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This article is written by a student writer from the Her Campus at Texas chapter.

If you’re addicted to boba but tired of paying eight dollars every time you go, this one’s for you. I’ve worked at a boba shop for two years, so I hope I can pass on some knowledge and save you some money for other necessary sweet treats

The Boba

Getting the perfect boba is the key to the best boba drinks. A lot of chain boba shops have specially branded imports which are nearly impossible to find, so here are some alternative brands that are just as good. We used Possmei boba pearls which have the perfect combination of soft and chewy. Most pre-made boba comes in large batches, so it can be a little pricey; however, when stored in an airtight container it can last longer. Now it’s time to cook our tapioca. The key to the perfect texture is the 30:30 method. Bring your water to a boil and put your tapioca pearls in, wait for five minutes or until the boba is floating, then turn the heat down about halfway and let them cook for another 25 minutes. Stir constantly to avoid the boba burning or clumping up. After the boba is done cooking, turn the heat off and cover the pot, and let rest for 30 minutes. Next, drain the boba so just the pearls are left (no liquid) and rinse under warm water. To give the boba some flavor you’re going to need to “season” it. There are a couple of ways to do it: add honey (or honey-flavored syrup), add brown sugar syrup, or you can just use brown sugar and vanilla. I can’t really tell you measurements since everyone has a different preference.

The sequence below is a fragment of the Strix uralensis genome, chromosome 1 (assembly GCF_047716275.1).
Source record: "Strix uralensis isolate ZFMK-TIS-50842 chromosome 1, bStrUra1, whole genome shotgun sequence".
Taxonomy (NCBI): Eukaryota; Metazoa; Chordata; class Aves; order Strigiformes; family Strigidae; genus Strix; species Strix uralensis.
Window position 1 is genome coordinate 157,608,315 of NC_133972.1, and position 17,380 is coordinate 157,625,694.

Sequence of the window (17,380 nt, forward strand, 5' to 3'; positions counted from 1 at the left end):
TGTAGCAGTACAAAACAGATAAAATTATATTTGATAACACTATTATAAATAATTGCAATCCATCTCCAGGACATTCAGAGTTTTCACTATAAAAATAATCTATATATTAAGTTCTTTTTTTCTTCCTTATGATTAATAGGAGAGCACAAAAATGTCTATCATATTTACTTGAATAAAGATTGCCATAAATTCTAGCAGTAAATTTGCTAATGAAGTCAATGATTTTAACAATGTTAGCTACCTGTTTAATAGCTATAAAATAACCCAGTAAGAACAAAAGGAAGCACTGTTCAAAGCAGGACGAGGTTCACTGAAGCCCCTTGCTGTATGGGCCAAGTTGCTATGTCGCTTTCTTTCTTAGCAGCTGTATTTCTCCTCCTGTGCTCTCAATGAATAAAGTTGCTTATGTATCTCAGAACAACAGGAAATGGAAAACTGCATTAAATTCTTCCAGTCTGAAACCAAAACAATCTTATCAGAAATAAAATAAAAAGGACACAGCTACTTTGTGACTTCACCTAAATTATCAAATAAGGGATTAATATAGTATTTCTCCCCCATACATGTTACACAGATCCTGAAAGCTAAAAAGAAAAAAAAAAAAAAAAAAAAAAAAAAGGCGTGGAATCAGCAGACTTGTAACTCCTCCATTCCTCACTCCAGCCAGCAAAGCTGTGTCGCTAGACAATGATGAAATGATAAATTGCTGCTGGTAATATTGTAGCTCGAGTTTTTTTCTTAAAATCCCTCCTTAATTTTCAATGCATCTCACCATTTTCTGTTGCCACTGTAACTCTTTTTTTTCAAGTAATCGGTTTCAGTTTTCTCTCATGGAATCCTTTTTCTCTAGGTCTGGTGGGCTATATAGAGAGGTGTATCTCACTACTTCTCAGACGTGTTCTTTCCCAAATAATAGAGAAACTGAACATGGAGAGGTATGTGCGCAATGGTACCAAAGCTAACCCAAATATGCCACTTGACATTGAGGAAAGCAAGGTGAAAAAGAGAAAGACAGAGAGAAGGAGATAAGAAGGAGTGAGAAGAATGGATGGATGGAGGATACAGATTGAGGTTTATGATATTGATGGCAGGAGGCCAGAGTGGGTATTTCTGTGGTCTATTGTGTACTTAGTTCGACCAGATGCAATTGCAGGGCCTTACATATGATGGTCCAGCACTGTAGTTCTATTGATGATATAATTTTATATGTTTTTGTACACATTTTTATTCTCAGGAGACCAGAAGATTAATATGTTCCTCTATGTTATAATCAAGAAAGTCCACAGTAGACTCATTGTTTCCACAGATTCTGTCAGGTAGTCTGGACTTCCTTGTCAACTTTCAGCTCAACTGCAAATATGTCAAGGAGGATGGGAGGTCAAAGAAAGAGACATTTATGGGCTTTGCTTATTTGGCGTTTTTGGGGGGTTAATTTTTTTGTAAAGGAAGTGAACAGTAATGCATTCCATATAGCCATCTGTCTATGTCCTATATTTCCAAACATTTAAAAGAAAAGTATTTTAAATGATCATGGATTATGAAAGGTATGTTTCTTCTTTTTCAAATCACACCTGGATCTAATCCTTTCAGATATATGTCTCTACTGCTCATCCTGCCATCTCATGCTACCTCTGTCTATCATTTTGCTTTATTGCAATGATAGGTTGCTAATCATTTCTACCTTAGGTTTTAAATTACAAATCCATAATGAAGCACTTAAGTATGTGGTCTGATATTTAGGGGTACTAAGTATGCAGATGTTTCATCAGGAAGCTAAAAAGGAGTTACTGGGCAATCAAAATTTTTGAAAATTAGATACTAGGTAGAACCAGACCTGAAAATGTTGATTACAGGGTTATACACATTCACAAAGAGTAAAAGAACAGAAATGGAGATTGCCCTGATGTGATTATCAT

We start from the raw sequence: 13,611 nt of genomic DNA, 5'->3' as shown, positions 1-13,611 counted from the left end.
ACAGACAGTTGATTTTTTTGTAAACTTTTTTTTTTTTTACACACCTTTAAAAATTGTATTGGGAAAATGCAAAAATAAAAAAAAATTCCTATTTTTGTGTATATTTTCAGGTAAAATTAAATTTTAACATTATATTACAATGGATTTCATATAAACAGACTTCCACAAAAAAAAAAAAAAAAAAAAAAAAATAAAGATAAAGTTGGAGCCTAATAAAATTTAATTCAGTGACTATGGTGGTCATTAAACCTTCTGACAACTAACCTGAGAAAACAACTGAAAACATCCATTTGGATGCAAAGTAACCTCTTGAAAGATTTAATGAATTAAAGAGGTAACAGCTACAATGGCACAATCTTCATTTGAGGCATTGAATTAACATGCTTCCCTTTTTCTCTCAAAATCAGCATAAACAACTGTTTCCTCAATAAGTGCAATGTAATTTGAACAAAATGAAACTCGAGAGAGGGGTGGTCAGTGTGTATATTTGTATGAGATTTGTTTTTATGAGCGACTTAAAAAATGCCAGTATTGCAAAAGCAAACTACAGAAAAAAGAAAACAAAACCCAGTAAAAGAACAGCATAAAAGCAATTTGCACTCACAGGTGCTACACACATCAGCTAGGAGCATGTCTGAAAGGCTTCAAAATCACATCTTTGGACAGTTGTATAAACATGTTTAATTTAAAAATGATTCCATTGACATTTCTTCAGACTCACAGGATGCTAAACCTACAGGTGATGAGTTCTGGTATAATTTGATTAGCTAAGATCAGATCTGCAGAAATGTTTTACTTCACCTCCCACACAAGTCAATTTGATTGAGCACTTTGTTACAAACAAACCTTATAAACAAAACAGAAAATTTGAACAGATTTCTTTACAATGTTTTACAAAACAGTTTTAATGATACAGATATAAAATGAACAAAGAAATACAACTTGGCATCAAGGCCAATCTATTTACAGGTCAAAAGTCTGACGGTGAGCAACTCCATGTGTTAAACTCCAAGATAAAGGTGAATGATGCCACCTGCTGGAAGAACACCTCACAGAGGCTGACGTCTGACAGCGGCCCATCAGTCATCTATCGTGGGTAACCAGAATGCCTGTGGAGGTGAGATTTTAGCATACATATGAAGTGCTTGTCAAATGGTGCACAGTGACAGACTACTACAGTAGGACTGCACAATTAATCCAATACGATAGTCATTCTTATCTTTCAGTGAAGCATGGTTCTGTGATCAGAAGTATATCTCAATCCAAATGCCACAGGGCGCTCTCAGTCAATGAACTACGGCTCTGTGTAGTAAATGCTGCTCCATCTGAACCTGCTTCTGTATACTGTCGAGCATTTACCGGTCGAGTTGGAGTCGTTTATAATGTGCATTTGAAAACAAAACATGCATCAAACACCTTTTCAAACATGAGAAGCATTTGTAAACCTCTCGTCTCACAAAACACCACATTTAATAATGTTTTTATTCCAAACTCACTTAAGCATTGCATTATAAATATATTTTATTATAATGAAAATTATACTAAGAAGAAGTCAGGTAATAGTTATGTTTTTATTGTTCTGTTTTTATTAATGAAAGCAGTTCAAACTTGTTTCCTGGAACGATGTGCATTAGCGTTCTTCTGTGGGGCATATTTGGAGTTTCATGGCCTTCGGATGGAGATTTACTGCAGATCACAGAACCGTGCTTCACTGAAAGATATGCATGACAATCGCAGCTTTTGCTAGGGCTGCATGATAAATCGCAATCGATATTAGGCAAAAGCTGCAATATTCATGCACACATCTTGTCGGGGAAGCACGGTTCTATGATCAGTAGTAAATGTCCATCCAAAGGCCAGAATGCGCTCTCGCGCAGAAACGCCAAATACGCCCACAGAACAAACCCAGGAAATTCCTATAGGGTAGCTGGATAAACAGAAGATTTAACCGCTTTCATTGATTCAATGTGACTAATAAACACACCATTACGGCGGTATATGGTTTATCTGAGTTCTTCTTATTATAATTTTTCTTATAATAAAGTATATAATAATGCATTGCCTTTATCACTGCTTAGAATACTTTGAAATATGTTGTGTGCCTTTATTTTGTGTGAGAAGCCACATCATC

The Tea

A good tea makes or breaks the tea; if you’ve ever made milk tea at home and wondered why the flavor wasn’t right, it’s most likely because it wasn’t loose-leaf tea. Tea can be super pricey, especially loose leaves, so I’ll recommend some cheaper options. The Tea Zone jasmine green tea and golden milk tea, Pantai Thai tea, Organic Positively Tea Company, and Ocha & Co. are all great choices. Most teas have brewing instructions that should be followed to ensure the best flavor. A good measurement is 1.5-2 oz. of loose-leaf tea for every 8 oz. of water. For green tea, I recommend you cold brew it (letting the tea steep in room temperature water overnight) because it is very delicate and easy to burn if the water is too hot. When it comes to boba shops, a lot use fructose to sweeten the drinks, but homemade simple syrup or honey are great alternatives. For milk teas, half & half or non-dairy creamer can be used. If you are lactose intolerant, non-dairy creamer is a good option; my favorite brand is the one from Tea Zone which can be found on Amazon. The sweetener, brewed tea, and creamer can all be added to a shaker with ice to create the final product. If you like flavored green teas and are willing to invest in some flavored syrups, the ones from Possmei, Bossen, or Tea Zone are delicious and most commonly used. 

The Toppings

Boba topping is probably the most expensive thing to make boba; however, it can be stored in the fridge for long periods of time. For popping boba, and jellies my favorites are from Possmei.  Additionally, toppings like milk foam or cheese foam can often be found as powder mixes.

Sophmore at the University of Texas, Austin. I love horror novels, hair metal, and collecting fashion dolls...